Much of the work we do happens outside the context of a team. We collaborate with people in other departments, other divisions, and other companies. When these collaborators are reluctant, resistive, or recalcitrant, what can we do?
White water raftingWe Are All People
When a team works to solve a problem, it is the people of that team who do the work. Remembering that we're all people — and all different people — is an important key to success.
A can of sardines — what many of us feel like on board a modern airlinerChanging the Subject: Part I
Whether in small group discussions, large meetings, or chats between friends, changing the subject of the conversation can be constructive, mischievous, frustrating, creative, tension relieving, necessary, devious, or outright malicious. What techniques do we use to change the subject, and how can we cope with them?
The Stevens Memorial Library in Ashburnham, MassachusettsTake Charge of Your Learning
Many of us let others set our learning agendas — peers, employers, or the mass media. But you can gain much both personally and professionally by setting your own learning agenda.

See also Personal, Team, and Organizational Effectiveness and Effective Meetings for more related articles.

Forthcoming issues of Point Lookout

Attending a virtual meeting, but disengagedComing October 26: Toward More Engaging Virtual Meetings: Part II
Here's Part II of a set of simple techniques to help virtual meeting facilitators enhance attendee engagement. Available here and by RSS on October 26.
Feeling shameAnd on November 2: Shame and Bullying
Targets of bullies sometimes experience intense feelings of shame. Here are some insights that might restore the ability to think, and maybe end the bullying. Available here and by RSS on November 2.

Coaching services

I offer email and telephone coaching at both corporate and individual rates. Contact Rick for details at rbreniSywGMBdsoNPwzminer@ChacaFYiyzANqJANggcZoCanyon.com or (617) 491-6289, or toll-free in the continental US at (866) 378-5470.

Get the ebook!

Past issues of Point Lookout are available in six ebooks:

Reprinting this article

Are you a writer, editor or publisher on deadline? Are you looking for an article that will get people talking and get compliments flying your way? You can have 500 words in your inbox in one hour. License any article from this Web site. More info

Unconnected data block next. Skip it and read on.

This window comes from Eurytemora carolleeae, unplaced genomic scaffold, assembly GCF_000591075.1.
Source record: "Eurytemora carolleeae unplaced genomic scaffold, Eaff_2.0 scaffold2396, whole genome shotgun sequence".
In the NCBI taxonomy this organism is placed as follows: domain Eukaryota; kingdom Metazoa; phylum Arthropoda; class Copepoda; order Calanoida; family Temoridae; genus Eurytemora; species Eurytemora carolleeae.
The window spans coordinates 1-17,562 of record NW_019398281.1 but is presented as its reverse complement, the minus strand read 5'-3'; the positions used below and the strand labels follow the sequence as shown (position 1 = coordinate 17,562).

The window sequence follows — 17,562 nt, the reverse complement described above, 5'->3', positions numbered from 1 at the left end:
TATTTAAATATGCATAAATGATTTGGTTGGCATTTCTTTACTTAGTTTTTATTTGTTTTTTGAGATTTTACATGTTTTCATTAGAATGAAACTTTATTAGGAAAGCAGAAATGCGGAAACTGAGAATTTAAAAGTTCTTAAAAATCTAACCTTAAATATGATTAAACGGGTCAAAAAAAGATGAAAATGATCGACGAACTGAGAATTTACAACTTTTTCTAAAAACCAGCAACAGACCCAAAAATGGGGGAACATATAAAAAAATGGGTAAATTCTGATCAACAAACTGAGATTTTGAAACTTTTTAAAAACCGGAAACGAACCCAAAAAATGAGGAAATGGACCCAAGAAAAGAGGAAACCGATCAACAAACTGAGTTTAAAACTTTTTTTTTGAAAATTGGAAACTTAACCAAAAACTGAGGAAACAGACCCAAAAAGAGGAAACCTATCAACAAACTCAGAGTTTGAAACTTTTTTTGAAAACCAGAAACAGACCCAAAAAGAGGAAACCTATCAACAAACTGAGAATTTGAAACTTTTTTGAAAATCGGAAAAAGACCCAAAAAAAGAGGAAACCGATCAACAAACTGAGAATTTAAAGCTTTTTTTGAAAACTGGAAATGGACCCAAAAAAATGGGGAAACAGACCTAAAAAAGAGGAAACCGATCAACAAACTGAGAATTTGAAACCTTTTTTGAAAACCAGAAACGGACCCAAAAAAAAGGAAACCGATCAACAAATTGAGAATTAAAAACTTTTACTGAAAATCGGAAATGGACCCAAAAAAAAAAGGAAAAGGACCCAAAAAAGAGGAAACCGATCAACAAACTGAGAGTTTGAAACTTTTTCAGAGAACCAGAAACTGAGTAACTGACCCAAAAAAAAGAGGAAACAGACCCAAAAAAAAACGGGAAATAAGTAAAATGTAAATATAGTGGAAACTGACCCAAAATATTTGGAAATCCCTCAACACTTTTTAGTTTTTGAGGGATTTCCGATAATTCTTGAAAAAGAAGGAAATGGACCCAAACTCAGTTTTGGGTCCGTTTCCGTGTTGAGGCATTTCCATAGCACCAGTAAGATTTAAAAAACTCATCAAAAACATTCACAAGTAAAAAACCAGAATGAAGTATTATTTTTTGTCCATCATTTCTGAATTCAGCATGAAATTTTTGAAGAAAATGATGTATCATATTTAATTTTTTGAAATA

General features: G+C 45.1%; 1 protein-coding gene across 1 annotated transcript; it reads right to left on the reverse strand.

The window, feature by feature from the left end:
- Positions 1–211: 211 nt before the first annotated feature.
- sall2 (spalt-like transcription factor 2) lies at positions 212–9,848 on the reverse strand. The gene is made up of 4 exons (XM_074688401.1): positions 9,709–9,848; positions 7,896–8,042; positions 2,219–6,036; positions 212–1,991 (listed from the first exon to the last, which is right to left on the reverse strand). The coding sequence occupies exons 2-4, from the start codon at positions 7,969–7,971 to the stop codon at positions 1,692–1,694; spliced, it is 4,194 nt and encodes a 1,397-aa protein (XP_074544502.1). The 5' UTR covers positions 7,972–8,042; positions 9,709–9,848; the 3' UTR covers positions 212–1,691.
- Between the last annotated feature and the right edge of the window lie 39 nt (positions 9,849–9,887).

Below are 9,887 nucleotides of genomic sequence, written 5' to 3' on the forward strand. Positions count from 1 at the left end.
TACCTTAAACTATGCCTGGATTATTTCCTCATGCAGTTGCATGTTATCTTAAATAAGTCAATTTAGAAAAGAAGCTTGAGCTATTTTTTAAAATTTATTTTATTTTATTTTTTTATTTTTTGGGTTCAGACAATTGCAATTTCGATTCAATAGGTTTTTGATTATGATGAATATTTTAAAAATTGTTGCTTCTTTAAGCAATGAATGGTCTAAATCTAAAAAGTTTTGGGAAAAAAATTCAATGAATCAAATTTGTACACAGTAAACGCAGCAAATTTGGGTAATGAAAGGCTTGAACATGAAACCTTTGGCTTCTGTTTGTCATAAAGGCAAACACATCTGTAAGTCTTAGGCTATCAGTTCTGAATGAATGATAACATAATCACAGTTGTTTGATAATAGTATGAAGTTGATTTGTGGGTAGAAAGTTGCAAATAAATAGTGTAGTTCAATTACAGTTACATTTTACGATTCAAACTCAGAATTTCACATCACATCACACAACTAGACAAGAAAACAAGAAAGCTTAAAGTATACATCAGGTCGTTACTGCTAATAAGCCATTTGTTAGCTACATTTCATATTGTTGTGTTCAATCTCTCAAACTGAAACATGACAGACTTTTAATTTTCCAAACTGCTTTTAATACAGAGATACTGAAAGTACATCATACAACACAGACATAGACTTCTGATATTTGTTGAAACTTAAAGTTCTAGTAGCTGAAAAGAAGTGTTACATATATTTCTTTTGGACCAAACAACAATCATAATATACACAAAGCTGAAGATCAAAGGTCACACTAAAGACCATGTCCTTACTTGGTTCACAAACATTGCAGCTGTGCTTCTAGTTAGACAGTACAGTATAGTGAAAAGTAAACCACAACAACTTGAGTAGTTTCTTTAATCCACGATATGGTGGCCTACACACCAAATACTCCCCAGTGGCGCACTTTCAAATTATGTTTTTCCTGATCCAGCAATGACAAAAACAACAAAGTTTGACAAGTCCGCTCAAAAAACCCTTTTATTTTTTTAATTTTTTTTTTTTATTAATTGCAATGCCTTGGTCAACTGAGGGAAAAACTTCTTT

Public seminars

Leading Virtual Meetings for Real Results
LeadiLeading Virtual Meetings for Real Resultsng or participating in virtual meetings — teleconferences, Web conferences, video conferences, and more — is challenging. Miscommunications, misunderstandings, distractions, politics, and interpersonal conflict all thrive in the typical environment of the virtual team. We'll inventory the challenges virtual meeting leaders and participants face, and provide tools for anticipating and addressing them. The focus of this program is practical — attendees will learn concrete techniques for preventing and dealing with the problems that arise in virtual meetings. Read more about this program. Here's an upcoming date for this program:

Creating High Performance Virtual Teams
Many Creating High Performance Virtual Teamspeople experience virtual teams as awkward, slow, and sometimes frustrating. Even when most team members hail from the same nation or culture, and even when they all speak the same language, geographic dispersion or the presence of employees from multiple enterprises is often enough to exclude all possibility of high performance. The problem is that we lead, manage, and support virtual teams in ways that are too much like the way we lead, manage, and support co-located teams. In this program, Rick Brenner shows you how to change your approach to leading, managing, and supporting virtual teams to achieve high performance using Simons' Four Spans model of high performance. Read more about this program. Here are some upcoming dates for this program:

Follow Rick

Send email or subscribe to one of my newsletters Follow me at LinkedIn Follow me at Twitter, or share a tweet Follow me at Google+ or share a post Subscribe to RSS feeds Subscribe to RSS feeds
Please donate!The message of Point Lookout is unique. Help get the message out. Please donate to help keep Point Lookout available for free to everyone.
Workplace Politics Awareness Month KitIn October, increase awareness of workplace politics, and learn how to convert destructive politics into creative politics. Order the Workplace Politics Awareness Month Kit during October at the special price of USD 29.95 and save USD 10.00! Includes a copy of my tips book 303 Secrets of Workplace Politics which is a value! ! Check it out!
Go For It: Sometimes It's Easier If You RunBad boss, long commute, troubling ethical questions, hateful colleague? Learn what we can do when we love the work but not the job.
303 Tips for Virtual and Global TeamsLearn how to make your virtual global team sing.
101 Tips for Managing ChangeAre you managing a change effort that faces rampant cynicism, passive non-cooperation, or maybe even outright revolt?
101 Tips for Effective MeetingsLearn how to make meetings more productive — and more rare.
Exchange your "personal trade secrets" — the tips, tricks and techniques that make you an ace — with other aces, anonymously. Visit the Library of Personal Trade Secrets.